When hiring for a leadership role, you may be overlooking one of the most important traits of top performers: humility.
Sounds a bit counter-intuitive, doesn’t it?
Humility is not typically the first trait that comes to mind when you think about great business leaders like Steve Jobs, Jeff Bezos, Elon Musk, or Bill Gates.
Visionary, courageous, charismatic – these are the qualities most of us associate with great leaders. The idea of a humble, self-effacing leader often doesn’t resonate.
A number of research studies have concluded that humble leaders listen more effectively, inspire great teamwork and focus everyone (including themselves) on organizational goals better than leaders who don’t score high on humility.
Case in point: A survey of 105 computer software and hardware firms published in the Journal of Management revealed that humility in CEOs led to higher-performing leadership teams, increased collaboration and cooperation and flexibility in developing strategies.
And you likely recall that, in his seminal book Good to Great, Jim Collinsfound two common traits of CEOs in companies that transitioned from average to superior market performance: humility and an indomitable will to advance the cause of the organization.
At a managerial level, traits associated with humility–such as soliciting feedback and focusing employee needs–generated higher levels of engagement and job performance from their direct reports, according to research published in Administrative Science Quarterly.
So, what makes humility such an important quality?
Humble leaders understand that they are not the smartest person in every room. Nor do they need to be. They encourage people to speak up, respect differences of opinion and champion the best ideas, regardless of whether they originate from a top executive or a production-line employee.
When a leader works to harness input from everyone, it carries through the organization. As other executives and line managers emulate the leader’s approach, a culture of getting the best from every team and every individual takes root.
In short, leaders know how to get the most from people.
When things go wrong, humble leaders admit to their mistakes and take responsibility. When things go right, they shine the spotlight on others.
I suspect that humility gets a bad rap because it is sometimes linked with subservience or weakness or introversion.
Psychological research actually indicates the opposite. Humility is most closely associated with a cluster of highly positive qualities including sincerity, modesty, fairness, truthfulness, unpretentiousness and authenticity.
And there’s nothing about humility that makes it incompatible with strength and courage.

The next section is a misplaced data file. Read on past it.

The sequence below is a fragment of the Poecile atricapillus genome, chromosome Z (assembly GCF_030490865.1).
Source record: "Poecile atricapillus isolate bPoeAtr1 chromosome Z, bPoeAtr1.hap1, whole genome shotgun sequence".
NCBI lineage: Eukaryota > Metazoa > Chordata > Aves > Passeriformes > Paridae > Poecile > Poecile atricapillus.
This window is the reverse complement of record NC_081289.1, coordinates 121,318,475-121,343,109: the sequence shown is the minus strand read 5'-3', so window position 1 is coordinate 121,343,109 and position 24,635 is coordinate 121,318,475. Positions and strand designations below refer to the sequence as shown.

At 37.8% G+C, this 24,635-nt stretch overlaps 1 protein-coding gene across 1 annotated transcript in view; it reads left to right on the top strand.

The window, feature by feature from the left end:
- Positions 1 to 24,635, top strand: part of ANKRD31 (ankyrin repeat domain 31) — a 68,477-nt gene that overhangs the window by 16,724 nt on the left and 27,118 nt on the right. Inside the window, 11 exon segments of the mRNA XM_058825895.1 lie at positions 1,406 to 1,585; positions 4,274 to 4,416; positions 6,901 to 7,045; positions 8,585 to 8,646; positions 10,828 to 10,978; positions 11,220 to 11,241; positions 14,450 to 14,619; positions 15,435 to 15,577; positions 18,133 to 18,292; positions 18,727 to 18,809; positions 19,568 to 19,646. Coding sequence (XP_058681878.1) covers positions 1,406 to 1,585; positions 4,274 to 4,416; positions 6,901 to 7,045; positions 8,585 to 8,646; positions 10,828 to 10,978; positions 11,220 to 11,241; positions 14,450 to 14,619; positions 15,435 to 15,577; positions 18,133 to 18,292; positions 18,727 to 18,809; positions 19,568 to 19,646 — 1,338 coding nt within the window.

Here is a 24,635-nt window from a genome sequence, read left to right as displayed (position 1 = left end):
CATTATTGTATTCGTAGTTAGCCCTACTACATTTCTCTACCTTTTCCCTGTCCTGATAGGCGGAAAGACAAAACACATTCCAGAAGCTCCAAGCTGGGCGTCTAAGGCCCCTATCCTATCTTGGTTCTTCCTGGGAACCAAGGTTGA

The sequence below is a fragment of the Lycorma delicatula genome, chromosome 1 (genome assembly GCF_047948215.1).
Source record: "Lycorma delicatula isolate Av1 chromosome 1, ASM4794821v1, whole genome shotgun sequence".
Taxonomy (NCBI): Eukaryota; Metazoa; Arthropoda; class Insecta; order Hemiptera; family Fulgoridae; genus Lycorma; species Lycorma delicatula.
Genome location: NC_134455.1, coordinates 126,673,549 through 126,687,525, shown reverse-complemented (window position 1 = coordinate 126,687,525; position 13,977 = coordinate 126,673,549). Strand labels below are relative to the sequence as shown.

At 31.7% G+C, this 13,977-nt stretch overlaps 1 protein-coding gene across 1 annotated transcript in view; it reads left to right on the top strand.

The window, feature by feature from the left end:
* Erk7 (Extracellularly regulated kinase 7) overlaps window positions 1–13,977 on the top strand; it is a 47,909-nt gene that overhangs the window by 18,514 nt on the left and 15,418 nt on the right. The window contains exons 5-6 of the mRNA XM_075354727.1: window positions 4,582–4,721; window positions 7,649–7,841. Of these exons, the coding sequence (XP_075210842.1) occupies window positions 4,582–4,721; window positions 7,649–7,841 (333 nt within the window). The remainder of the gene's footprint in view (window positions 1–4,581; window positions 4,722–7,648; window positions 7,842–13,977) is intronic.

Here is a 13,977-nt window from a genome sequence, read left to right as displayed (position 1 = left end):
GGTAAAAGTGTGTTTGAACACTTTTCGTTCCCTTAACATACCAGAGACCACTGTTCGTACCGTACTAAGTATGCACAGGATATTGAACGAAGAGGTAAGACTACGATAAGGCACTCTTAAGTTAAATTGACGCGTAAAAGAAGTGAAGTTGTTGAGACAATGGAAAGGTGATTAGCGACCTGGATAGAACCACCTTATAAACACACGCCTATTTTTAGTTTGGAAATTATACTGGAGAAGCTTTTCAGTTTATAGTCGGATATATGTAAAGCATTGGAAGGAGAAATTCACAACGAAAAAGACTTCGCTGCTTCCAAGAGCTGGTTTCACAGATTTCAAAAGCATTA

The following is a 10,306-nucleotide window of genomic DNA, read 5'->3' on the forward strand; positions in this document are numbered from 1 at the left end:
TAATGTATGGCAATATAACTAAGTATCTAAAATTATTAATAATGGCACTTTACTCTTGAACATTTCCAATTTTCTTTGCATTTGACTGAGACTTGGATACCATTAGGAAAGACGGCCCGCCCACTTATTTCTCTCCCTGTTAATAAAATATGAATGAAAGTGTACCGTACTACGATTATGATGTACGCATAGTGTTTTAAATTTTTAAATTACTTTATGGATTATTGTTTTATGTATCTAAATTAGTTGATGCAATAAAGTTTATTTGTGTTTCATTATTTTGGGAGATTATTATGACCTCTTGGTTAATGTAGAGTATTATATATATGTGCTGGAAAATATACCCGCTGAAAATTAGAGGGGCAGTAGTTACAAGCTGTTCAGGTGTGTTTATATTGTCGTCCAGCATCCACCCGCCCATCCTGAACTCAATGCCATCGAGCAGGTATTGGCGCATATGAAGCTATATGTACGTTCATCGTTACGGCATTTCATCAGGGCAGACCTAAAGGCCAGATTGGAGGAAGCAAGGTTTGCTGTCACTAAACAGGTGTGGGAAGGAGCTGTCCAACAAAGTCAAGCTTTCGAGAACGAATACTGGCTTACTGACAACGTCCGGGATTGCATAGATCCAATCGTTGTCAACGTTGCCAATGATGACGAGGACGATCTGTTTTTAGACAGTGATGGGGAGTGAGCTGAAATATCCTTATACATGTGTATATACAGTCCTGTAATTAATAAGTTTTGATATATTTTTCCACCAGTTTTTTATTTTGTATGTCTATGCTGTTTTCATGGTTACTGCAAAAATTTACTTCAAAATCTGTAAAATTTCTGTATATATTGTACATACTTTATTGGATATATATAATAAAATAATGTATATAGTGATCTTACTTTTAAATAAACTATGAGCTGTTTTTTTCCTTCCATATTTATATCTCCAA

Quite the opposite.
In 25 years of recruiting, I’ve observed that leadership is far less about style than it is about execution. Some leaders are screamers while others are quiet and introverted. Some are intuitive geniuses and others are total pragmatists.
But regardless of their approach, at the end of the day, leaders must inspire trust, cooperation and commitment among the workforce.
When it’s time to make a hiring decision, how do you assess humility in a candidate?
Do they credit others? If a candidate fails to acknowledge the contributions of others in helping to achieve their successes, it’s a red flag.
Do they admit to mistakes? A humble person not only admits to making mistakes; they seek to understand what they did wrong and what they should change going forward. Be especially careful of candidates who blame others and exempt themselves from responsibility.
Do they accept constructive feedback? Does the candidate admit to receiving criticism in previous jobs? How did they respond? Ideally, the candidate will acknowledge the validity of the feedback and demonstrate a thoughtful response.
I know a CEO who early in his career was criticized for creating polished pieces of work without talking to anyone else in the organization. The work product was great; the problem was that he received lukewarm support for his recommendations because he didn’t consult key stakeholders. He learned to engage others early in projects, build a consensus and present a united front when he unveiled his work to the broader organization.
Do they strive to overcome their weaknesses? We all have skill gaps. Has the candidate recognized their own and sought to improve?
I worked with a technology executive who simply dreaded public speaking. I encouraged her to join a Toastmasters group and in just months, she was able to transform a weakness into a strength.
Do they help others? In prior jobs, did the candidate demonstrate that they cared about their direct reports, gave them the tools and training, and helped to advance their careers?
The bottom line: we tend to be impressed by charismatic candidates with powerful personalities and a commanding presence. My advice: dig deeper. Your gut reaction is often wrong.
Search for quiet confidence, humility and a focus on others.
That’s where great leadership begins.